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I'm curious as to what the most acceptable/effective approach is to using tables with data from json.

I have one project in development where I need to update individual cells of a table, based on a mysql table. My X axis labels would be assorted dates (also pulled from mysql). The Y axis labels are times (These are always the same and as such could be generated statically). The content of the table would be available appointment slots (also pulled from mysql).

This table is purely reading off of mysql, as such does need to update the table. I need to refresh the table contents every 15 seconds (without refreshing the page obviously). So my question what is the best way to give reference each cell so I can programatically update them with my json output. This would also need the ability to remove a column if a day has been removed from the appointment roster.

Any assistance would simply be amazing.

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A quick example would help us all to talk about the same thing –  Pierre de LESPINAY Jan 10 '12 at 10:10
    
This is a quick mock up, completely unstyled of what I want to achieve. [link]img716.imageshack.us/img716/6706/capturefok.png The dates up top could change fairly regularly. The numbers represent number of appointments available, with 'X's indicating no more appointments. This calendar of sorts isn't linked directly to actual individual appointments, it's purely a counter. –  Poika Jan 11 '12 at 1:33
    
Do you only need to display the number of appointments by cell ? –  Pierre de LESPINAY Jan 11 '12 at 11:28
    
No, I need the entire table to refresh every 15 seconds or so –  Poika Jan 11 '12 at 11:59
    
In that case you could get all the records each time from the server. So no need to compare the client/server data. You could redraw the entire table every 15sec. Is it big ? –  Pierre de LESPINAY Jan 12 '12 at 10:07

2 Answers 2

You could do it like this

Your table generation:

<?php
// example for one col
while($array = mysql_fetchassoc($result))
{
    ?>
    <tr>
      <td id="col_name_<?=$array['row_id']?>"><?=$array['col_val']?></td>
    </tr>
    <?
}
?>

Your AJAX respond should look like this

<?php
while($array = mysql_fetchassoc($result))
{
    ?>
      $('#col_name_<?=$array['row_id']?>').html('<?=$array['col_val']?>');
    <?
}
?>
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This is not using JSON –  Pierre de LESPINAY Jan 10 '12 at 10:46
    
He asked for a solution to update a table cell with jQuery. Not that it must be done with JSON. The idea is still the same. He could recieve the data JSON encoded and use my second code in JS only to update the cells. –  Michael Walter Jan 10 '12 at 14:03
    
You mean you want send the table with JSON once built with php ? –  Pierre de LESPINAY Jan 10 '12 at 14:17
    
If he wants to have a good performance, he still need more checks. You have got good ideas for that in your answer. You are right, that he don't have to update ALL cells evertime. I thought, that he'll get this point by himself. I've just gave him a hint to solve his problem with the construction of the table and updating it with jQuery. –  Michael Walter Jan 10 '12 at 14:30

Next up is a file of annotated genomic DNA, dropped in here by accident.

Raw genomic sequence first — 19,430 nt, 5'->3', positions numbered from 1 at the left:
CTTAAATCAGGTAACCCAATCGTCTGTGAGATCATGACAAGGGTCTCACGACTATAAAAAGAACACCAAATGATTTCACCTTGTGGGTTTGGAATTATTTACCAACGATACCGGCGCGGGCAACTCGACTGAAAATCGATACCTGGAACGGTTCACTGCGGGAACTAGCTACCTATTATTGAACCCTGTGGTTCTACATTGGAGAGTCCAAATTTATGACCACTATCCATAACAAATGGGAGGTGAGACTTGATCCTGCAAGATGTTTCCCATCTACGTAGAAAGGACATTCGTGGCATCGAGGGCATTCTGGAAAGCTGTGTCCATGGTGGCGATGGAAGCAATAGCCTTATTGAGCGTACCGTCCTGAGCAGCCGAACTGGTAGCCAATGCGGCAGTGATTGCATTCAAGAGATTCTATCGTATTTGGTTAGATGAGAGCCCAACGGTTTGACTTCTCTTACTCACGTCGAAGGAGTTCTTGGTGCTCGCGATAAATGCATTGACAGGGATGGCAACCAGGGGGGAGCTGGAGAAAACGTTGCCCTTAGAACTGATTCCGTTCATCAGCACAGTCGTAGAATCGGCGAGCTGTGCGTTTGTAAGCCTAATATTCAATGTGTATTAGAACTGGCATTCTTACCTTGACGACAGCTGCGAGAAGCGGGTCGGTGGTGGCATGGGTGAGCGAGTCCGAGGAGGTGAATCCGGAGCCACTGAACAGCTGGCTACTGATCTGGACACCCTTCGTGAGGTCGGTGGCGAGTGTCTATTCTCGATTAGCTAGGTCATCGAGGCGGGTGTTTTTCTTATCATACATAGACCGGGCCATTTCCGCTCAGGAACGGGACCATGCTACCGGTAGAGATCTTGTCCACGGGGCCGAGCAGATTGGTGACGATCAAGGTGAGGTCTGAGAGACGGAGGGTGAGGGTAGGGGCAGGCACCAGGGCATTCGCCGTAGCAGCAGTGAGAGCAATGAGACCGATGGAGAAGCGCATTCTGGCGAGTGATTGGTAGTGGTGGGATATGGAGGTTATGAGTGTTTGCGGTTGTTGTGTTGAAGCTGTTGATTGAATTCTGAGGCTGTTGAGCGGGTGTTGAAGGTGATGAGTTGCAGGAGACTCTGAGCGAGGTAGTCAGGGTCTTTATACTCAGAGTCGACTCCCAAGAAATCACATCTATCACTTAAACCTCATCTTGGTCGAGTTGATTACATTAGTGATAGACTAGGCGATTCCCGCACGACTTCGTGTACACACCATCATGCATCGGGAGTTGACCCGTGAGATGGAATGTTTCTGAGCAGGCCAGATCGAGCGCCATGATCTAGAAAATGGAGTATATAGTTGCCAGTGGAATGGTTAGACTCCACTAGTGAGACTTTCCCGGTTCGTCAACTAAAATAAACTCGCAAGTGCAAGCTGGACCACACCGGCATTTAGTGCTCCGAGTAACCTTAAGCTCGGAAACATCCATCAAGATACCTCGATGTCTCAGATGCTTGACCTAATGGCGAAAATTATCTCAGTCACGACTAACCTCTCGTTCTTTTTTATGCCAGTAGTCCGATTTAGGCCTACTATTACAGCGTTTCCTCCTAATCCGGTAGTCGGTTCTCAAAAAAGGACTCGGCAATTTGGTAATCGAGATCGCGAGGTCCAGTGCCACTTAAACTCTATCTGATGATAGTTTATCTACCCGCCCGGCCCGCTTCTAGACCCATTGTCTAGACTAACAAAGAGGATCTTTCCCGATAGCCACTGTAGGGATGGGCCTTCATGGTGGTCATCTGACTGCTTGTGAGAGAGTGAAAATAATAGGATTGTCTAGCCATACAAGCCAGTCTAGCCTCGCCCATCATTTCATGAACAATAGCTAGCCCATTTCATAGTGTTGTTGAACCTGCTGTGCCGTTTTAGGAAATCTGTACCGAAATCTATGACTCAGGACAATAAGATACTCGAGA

Cheers, I haven't currently got ID numbers for my rows, I was aiming to do this without them, as I have no other need for them. Might just add them in. Is there anythinhg majorly wrong with adding your own attribute to each cell? –  Poika Jan 11 '12 at 0:55

I think the key features are

  • javascript setTimeout() to fetch data every 15sec.
  • a kind of hash comparison between client & server data to see if there is a modification
  • a php function that extract just the modifications to apply
  • a javascript to update the appointments sent by JSON

Maybe you should use a calendar tool for rendering.
Fullcalendar is a pretty good open-source solution for that.

For the updates, I would approach this by presenting the data like:

appointment_id, timestamp_start, timestamp_end, ...

With that you can know if the appointment already exists or if it's a modification (update or delete)
You can also deduce the dates to display


Edit

Since your table is not that big and always day/hour based, this will be much simpler to manage:

Javascript setTimeout() to fetch data every 15sec,
Retrieve the entire table by JSON,
Load it by building up the HTML with jQuery like:

table = $('#table_container');
/* data -> appointments indexed by hours/days fetched by JSON
 * x -> days, y -> hours
 */
for (y=0; data[y].length; y++) {
  tr = $('<tr />');
  table.append(tr);
  for (x=0; data[y][x]; x++) {
    td = $('<td />');
    td.html(data[y][x]);
    tr.append(td);
  }
}

not tested but rough idea

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Thanks mate, that plugin actually looks to complex for what I want to do. I was wondering if you could elaborate though, on how the hash comparison would work. Or if you could point me in the right direction of online resources. –  Poika Jan 11 '12 at 0:55

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